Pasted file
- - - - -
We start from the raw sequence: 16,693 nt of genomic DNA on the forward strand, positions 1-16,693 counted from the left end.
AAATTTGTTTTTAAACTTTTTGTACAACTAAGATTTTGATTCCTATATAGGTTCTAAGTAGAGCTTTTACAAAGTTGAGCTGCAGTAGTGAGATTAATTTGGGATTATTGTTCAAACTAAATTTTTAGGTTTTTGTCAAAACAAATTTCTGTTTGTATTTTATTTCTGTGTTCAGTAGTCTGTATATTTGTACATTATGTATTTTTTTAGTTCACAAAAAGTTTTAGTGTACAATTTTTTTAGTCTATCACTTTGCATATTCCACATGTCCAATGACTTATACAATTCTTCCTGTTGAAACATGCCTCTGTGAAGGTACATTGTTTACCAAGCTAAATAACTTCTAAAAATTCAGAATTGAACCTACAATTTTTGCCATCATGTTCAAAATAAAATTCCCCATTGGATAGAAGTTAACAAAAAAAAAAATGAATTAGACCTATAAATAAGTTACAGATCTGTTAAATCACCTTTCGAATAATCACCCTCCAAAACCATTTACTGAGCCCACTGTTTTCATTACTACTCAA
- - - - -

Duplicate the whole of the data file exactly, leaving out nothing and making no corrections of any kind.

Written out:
We start from the raw sequence: 16,693 nt of genomic DNA on the forward strand, positions 1-16,693 counted from the left end.
AAATTTGTTTTTAAACTTTTTGTACAACTAAGATTTTGATTCCTATATAGGTTCTAAGTAGAGCTTTTACAAAGTTGAGCTGCAGTAGTGAGATTAATTTGGGATTATTGTTCAAACTAAATTTTTAGGTTTTTGTCAAAACAAATTTCTGTTTGTATTTTATTTCTGTGTTCAGTAGTCTGTATATTTGTACATTATGTATTTTTTTAGTTCACAAAAAGTTTTAGTGTACAATTTTTTTAGTCTATCACTTTGCATATTCCACATGTCCAATGACTTATACAATTCTTCCTGTTGAAACATGCCTCTGTGAAGGTACATTGTTTACCAAGCTAAATAACTTCTAAAAATTCAGAATTGAACCTACAATTTTTGCCATCATGTTCAAAATAAAATTCCCCATTGGATAGAAGTTAACAAAAAAAAAAATGAATTAGACCTATAAATAAGTTACAGATCTGTTAAATCACCTTTCGAATAATCACCCTCCAAAACCATTTACTGAGCCCACTGTTTTCATTACTACTCAA